Wordplay

Remember When the Word “Fierce” Actually Meant Something?

The word “fierce” is in danger of being defanged. Somewhere in between Tyra Banks throwing “fierce” around like used fake eyelashes and President Obama campaigning as a “fierce advocate” in spite of his galling ambiguity on comprehensive LGBT rights, “fierce” has been sanitized—pink-washed if you will—and pushed to the brink of irrelevancy.

Perhaps being killed softly is the way of queer culture. After all, who could resist us—our flourishes, our intelligently crafted posture, our razor sharp punch lines, our tailoring? The Ballroom Culture of 1920s Harlem (yes, honey—and Langston Hughes was there snapping with the best of them) becomes “Paris Is Burning” becomes Madonna’s “Vogue” becomes Lady Gaga’s hilariously trite “Born This Way.” What once encapsulated a captivating, untamed and necessarily tough spirit has been turned into a synonym for “good,” or even “cute.”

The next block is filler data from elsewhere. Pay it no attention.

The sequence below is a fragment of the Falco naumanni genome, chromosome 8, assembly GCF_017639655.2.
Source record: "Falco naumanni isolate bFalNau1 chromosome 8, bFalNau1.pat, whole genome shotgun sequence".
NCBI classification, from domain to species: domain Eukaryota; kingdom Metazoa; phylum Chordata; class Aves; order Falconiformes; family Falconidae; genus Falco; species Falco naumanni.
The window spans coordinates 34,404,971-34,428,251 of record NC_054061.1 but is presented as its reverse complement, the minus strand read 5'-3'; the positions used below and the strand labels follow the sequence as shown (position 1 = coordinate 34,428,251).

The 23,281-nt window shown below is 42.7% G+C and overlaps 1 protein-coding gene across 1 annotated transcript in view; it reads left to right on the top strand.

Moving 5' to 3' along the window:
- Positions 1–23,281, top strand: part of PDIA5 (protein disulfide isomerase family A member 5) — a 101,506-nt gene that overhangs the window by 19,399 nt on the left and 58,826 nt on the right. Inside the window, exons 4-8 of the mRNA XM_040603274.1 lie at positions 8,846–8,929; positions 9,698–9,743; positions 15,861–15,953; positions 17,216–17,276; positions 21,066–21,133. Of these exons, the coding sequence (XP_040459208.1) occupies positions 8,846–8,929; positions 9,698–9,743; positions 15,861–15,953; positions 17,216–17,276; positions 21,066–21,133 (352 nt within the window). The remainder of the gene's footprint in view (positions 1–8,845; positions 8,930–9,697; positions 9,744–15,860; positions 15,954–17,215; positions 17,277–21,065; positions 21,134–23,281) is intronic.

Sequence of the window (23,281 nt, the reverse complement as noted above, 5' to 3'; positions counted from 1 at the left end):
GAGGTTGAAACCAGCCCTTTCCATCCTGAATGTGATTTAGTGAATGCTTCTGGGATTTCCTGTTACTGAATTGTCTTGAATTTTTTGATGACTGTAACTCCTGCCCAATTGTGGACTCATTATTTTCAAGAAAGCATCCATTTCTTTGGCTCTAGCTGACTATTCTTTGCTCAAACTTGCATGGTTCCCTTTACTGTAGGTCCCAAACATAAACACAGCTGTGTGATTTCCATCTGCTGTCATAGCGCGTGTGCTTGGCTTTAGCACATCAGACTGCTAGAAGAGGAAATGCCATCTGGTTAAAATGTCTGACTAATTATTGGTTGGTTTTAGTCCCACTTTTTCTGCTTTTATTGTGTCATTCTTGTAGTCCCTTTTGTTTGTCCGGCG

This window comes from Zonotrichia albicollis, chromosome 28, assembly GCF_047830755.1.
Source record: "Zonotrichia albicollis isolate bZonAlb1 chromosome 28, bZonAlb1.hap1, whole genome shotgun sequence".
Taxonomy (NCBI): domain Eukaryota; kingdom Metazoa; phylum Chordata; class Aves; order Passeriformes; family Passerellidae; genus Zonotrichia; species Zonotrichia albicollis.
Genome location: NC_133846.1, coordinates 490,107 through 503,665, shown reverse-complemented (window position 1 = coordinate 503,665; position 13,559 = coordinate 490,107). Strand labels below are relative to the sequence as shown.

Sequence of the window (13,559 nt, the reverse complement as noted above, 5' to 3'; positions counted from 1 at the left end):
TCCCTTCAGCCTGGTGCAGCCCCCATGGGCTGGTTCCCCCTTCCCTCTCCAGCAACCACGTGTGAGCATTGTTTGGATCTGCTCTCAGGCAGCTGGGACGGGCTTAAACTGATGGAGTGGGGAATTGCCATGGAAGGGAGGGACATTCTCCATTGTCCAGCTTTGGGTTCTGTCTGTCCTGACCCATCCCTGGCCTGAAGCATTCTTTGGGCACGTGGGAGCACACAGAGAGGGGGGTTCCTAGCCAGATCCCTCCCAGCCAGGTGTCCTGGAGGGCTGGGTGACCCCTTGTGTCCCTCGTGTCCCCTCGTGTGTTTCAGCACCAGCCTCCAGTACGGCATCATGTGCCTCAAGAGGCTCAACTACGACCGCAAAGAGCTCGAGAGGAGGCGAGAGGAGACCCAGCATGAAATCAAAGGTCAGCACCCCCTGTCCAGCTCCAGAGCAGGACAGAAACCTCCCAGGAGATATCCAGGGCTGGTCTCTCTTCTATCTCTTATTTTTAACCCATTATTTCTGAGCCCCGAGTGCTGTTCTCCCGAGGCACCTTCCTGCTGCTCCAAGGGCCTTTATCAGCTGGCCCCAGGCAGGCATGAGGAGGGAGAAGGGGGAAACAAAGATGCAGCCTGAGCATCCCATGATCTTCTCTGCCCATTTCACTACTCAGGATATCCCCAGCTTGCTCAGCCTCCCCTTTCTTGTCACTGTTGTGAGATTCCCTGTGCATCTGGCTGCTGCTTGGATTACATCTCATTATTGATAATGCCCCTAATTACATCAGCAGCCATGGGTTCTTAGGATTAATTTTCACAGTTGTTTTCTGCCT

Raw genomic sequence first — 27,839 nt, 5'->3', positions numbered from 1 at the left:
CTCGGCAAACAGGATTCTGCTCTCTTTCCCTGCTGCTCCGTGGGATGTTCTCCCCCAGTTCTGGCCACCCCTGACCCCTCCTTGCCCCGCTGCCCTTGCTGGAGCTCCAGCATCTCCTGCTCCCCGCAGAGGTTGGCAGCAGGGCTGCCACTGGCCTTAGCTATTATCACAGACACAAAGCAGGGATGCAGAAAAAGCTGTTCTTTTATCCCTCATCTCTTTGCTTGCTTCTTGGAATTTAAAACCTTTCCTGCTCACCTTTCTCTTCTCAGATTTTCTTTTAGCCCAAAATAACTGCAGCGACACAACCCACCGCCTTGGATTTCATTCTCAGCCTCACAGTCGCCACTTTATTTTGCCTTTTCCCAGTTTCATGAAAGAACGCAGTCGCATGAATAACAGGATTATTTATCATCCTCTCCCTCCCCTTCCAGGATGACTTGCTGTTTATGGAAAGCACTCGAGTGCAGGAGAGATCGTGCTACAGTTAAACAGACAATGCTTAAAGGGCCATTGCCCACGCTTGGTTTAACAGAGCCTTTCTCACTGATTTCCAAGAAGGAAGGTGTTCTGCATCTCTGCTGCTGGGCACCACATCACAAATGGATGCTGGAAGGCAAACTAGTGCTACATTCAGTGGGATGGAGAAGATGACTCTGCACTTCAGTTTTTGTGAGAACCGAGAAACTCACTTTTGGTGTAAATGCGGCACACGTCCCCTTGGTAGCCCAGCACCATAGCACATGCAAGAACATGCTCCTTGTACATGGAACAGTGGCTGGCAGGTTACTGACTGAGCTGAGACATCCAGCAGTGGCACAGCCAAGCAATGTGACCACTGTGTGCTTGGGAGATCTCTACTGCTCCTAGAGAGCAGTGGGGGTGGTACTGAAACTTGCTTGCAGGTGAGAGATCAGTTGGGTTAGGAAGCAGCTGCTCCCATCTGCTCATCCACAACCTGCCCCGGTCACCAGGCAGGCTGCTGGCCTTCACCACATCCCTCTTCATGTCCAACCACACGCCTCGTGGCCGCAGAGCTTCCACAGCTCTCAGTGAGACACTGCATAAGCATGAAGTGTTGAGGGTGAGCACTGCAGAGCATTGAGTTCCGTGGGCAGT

–In a new monthly column for Lambda Literary, writer Saeed Jones strives to re-appropriate “fierce” in terms of queer rage found in literature. What do you guys think? Should we take “fierce” back or is the mainstream coining of the word another step towards visibility and acceptance?